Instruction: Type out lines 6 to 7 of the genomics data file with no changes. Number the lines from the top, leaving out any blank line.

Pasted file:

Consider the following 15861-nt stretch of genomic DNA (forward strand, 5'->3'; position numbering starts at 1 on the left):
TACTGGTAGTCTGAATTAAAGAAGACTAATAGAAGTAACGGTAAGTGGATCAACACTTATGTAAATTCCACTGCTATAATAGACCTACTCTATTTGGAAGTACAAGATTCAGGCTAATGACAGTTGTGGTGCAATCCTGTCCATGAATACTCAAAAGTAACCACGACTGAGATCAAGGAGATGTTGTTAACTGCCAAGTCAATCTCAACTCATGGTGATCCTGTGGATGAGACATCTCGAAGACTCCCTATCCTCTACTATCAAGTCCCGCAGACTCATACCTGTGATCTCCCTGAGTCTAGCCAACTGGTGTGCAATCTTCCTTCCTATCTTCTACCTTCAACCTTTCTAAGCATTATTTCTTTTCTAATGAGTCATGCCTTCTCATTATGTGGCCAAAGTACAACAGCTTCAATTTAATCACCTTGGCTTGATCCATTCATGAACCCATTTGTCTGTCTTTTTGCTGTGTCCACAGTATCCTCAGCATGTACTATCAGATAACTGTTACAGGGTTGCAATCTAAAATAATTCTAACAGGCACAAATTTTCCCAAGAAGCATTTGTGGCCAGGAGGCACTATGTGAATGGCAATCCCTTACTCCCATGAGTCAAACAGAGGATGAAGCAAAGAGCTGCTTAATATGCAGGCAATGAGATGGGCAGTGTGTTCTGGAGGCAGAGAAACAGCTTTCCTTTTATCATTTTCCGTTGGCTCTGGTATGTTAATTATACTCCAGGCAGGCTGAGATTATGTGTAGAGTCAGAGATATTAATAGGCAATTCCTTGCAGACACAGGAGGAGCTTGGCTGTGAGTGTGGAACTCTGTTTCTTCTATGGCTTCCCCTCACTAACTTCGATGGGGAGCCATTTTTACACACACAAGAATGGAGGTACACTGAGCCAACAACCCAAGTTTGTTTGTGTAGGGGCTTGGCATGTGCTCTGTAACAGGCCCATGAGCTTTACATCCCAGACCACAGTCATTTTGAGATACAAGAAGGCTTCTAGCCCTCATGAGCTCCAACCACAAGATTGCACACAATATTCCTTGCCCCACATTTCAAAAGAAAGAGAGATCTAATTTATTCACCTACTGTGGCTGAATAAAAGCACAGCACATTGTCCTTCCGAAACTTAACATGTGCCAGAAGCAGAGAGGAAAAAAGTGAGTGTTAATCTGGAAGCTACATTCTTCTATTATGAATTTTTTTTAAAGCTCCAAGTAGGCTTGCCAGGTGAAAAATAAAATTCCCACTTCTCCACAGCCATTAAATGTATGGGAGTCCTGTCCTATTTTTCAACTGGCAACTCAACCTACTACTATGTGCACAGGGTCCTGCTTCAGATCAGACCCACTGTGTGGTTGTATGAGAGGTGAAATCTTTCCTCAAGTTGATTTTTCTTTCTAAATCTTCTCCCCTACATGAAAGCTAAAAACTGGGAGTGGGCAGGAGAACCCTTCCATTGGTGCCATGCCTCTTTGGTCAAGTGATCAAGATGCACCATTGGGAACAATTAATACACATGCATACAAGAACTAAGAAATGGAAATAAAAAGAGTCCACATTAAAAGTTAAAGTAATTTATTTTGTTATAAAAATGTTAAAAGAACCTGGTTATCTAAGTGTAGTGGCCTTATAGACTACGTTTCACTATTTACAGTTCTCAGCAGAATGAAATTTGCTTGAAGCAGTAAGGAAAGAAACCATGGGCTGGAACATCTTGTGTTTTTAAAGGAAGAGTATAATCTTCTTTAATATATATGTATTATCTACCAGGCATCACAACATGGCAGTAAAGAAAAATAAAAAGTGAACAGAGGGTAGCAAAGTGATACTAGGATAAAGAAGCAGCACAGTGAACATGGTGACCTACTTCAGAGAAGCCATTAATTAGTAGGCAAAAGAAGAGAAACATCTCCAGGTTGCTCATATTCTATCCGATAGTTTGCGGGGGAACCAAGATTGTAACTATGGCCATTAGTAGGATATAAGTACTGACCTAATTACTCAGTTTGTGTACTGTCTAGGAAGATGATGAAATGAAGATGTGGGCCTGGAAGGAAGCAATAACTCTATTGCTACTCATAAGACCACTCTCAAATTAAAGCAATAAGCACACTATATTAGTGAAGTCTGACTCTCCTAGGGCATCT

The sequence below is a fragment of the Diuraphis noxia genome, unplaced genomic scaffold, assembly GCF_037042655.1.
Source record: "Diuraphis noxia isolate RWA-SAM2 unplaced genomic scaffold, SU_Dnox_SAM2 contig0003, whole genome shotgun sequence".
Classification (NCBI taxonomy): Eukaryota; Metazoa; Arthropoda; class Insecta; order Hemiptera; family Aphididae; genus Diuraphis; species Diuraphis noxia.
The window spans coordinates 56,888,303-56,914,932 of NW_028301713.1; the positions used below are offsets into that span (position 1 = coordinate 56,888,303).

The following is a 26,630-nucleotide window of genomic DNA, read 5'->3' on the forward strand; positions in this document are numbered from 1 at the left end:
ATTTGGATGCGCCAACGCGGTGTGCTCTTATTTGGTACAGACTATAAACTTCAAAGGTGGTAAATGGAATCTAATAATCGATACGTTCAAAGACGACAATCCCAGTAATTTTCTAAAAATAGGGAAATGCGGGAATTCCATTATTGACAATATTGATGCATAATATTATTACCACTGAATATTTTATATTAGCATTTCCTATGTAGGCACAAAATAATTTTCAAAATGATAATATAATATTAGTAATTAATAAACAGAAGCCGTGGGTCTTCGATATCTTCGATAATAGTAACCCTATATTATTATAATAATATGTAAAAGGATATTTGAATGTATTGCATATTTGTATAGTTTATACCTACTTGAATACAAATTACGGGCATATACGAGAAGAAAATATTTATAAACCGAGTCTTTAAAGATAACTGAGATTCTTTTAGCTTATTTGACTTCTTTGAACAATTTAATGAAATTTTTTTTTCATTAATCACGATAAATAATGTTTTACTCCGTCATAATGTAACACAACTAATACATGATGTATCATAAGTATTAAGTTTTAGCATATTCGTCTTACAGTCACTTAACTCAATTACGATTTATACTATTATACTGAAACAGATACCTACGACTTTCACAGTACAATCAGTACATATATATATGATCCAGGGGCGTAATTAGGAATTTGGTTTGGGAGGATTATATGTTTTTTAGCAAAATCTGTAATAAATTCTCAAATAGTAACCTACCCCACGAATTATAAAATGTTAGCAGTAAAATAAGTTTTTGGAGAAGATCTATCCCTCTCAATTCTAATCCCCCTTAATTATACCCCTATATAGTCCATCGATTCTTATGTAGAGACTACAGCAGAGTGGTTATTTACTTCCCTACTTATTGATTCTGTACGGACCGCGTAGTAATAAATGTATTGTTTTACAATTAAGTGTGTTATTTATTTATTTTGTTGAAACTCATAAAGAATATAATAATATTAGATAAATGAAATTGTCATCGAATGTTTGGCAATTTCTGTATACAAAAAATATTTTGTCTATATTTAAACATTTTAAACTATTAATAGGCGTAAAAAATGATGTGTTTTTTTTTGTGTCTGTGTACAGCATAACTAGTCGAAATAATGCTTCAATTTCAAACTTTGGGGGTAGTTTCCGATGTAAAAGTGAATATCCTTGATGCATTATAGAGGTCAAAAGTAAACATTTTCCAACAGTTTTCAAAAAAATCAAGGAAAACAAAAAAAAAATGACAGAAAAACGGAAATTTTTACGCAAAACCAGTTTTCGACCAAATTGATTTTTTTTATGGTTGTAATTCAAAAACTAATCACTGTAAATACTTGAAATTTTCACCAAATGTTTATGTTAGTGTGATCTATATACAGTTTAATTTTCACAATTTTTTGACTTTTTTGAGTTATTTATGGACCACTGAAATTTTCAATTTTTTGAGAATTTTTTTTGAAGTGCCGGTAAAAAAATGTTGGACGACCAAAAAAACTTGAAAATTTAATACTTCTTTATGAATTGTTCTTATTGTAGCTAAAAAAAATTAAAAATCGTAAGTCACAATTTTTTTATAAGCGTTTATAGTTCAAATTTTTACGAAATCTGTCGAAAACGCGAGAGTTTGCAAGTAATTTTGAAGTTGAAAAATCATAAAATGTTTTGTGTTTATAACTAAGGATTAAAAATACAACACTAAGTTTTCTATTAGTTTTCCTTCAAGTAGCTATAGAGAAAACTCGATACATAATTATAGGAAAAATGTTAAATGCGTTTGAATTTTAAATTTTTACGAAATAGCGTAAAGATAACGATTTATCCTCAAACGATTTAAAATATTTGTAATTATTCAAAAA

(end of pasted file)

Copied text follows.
The window spans coordinates 56,888,303-56,914,932 of NW_028301713.1; the positions used below are offsets into that span (position 1 = coordinate 56,888,303).

The following is a 26,630-nucleotide window of genomic DNA, read 5'->3' on the forward strand; positions in this document are numbered from 1 at the left end: